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Thursday, May 7, 2015

harnessing wind energy - Coimbatore students awarded patent of a blade

Tilting at windmills is an English idiom which means attacking imaginary enemies.  The phrase is sometimes used to describe confrontations where adversaries are incorrectly perceived, or courses of action that are based on misinterpreted or misapplied heroic, romantic, or idealistic justifications. It may also connote an importune, unfounded, and vain effort against confabulated adversaries for a vain goal.  The phrase derives from an episode in the novel Don Quixote by Miguel de Cervantes, wherein protagonist Don Quixote fights windmills    that he imagines to be giants.

Wind energy is the kinetic energy that is present in moving air. Electricity generation is the process of generating electric energy from other forms of energy. Besides the conventional source of electric generation, there is renewable source of energy – the Wind mills. Tamilnadu has hundreds of windmills nearer Nagercoil and near Coimbatore. Windmill  also Wind Energy Generator [WEG] is a machine that converts the wind energy into electric energy.  Denmark is known to possess the maximum of Windmills.

One important component of WEG is its blades generally made of wood, canvass, fibre. The blades have to be low weight or density to reduce gravitational forces and have high strength to withstand strong loading of wind and gravitational force of the blade itself; they also should withstand  environmental impacts such as lightning strikes, humidity, and temperature.

Wood and canvas sails were used on early windmills due to their low price, availability, and ease of manufacture. Smaller blades can be made from light metals such as aluminium. These materials, however, require frequent maintenance. Wood and canvas construction limits the airfoil shape to a flat plate, which has a relatively high ratio of drag to force captured (low aerodynamic efficiency) compared to solid airfoils.  They have 2 portion – one attached to the hub otherwise nozzle, on the tower – at the other end is the tip attached to the blade through a Carbon Axle Shaft fixed on a Guide Tube through Guide Pin arrangement and Steel Wire which is actuated by a Hydraulic cylinder mounted on the Blade.  The movement of the Tip during activation by Hydraulic Pressure (Axial Displacement of 135 mm and 75 deg Rotation) is controlled by an S-shaped milled Track in Tip Guide.  The Tip moves approximately 135 mm away from the Blade with the help of Carbon  Shaft with Guided Track and Steel wire fastened to Threaded Plug.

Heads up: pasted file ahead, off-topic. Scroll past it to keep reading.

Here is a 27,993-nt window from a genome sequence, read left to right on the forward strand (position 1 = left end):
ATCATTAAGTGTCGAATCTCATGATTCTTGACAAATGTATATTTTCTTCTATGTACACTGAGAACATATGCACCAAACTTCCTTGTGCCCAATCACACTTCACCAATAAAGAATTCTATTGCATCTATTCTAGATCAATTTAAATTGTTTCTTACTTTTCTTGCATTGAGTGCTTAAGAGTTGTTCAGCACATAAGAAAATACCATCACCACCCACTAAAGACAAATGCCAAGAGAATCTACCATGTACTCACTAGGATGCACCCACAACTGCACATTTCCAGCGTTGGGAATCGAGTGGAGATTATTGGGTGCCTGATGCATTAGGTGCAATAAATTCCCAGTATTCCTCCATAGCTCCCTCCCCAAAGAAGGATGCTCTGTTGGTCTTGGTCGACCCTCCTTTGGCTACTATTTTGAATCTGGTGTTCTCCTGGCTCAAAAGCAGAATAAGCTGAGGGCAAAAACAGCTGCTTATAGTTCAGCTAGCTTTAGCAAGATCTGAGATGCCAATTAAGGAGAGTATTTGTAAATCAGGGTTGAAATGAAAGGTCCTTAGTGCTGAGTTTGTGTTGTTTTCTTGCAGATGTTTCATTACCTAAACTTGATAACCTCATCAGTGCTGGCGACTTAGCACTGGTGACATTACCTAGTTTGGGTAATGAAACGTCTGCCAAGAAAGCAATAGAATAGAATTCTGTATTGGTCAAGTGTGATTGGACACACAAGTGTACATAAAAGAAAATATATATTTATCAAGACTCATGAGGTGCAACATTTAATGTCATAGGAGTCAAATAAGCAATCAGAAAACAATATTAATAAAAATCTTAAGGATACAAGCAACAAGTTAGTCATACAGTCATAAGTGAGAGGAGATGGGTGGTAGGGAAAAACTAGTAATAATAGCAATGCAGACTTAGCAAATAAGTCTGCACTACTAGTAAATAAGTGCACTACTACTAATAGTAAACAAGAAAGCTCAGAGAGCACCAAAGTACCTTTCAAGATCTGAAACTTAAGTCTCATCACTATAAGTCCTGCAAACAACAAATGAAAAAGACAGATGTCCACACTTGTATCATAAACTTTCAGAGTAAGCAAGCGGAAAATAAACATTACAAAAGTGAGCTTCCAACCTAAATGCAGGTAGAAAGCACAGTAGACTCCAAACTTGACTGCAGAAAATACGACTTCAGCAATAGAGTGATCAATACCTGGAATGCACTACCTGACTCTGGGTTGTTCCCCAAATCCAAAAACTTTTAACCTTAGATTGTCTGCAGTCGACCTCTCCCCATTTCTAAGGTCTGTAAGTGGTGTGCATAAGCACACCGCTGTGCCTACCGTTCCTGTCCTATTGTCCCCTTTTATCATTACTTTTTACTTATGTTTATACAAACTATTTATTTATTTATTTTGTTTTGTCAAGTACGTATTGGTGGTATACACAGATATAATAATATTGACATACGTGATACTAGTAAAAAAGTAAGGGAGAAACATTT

The blade is built as self supporting structure comprising of two skin halves mounted around the Main spar. The latter transforming from a Rootspar into Two Y-Spars extending all the way to the Tip.  Shells, Spars and Root sections are made of Fibre glass reinforced Polyster where the main strength properties are achieved by using continuous Fibres called Unidirectional Rowings.  The aerodynamic tip brake is attached to blade portion through a carbon shaft through guide pin arrangement and steel wire which is actuated by hydraulic cylinder.

The blades do get damaged whilst in transit and while in operation causing loss of property as also stoppage in production of wind power.   In a recent post, Times of India reports that students and staff of Park College of Engineering and Technology, Coimbatore  have been awarded a patent by the Indian Patent Office for designing a low-speed windmill blade. The design has the potential to produce power at 3msec wind velocity and stands out from the ones already available in the windmill industry.

A P Haran, K Prasanna, P Mani Bharathi and Karthik V were awarded the patent last week for designing the windmill blade. While Haran and Prasanna are faculty members of the aeronautical engineering department, Mani Bharathi and Karthik are alumni of the institution, who worked on the project for almost three years.  Mani Bharathi and Karthik, who belong to the 2008-2012 batch of BE aeronautical engineering, were keen on doing something in the field of renewable energy . “There were long power cuts during the period, and everyone was looking for alternative sources for power. Solar and wind energy started gaining importance at that time,“ said Karthik. This was the motivation for the duo to suggest an idea to A P Haran, the dean of mechanical sciences. The students along with Prasanna K, an assistant professor with the aeronautical engineering department, studied some designs made by Indian windmill companies, and some designs from China and Japan, too.

“We found that windmills had difficulty producing power at low wind velocity and this was the challenge we took up for our design,“ said Bharathi. The team then identified parameters like weight, material and aerodynamics of the blade. Dean Haran said that they attempted to sell the blade design to some windmill companies, but had a better offer waiting for them.

With regards – S. Sampathkumar

30th Apr 2015.

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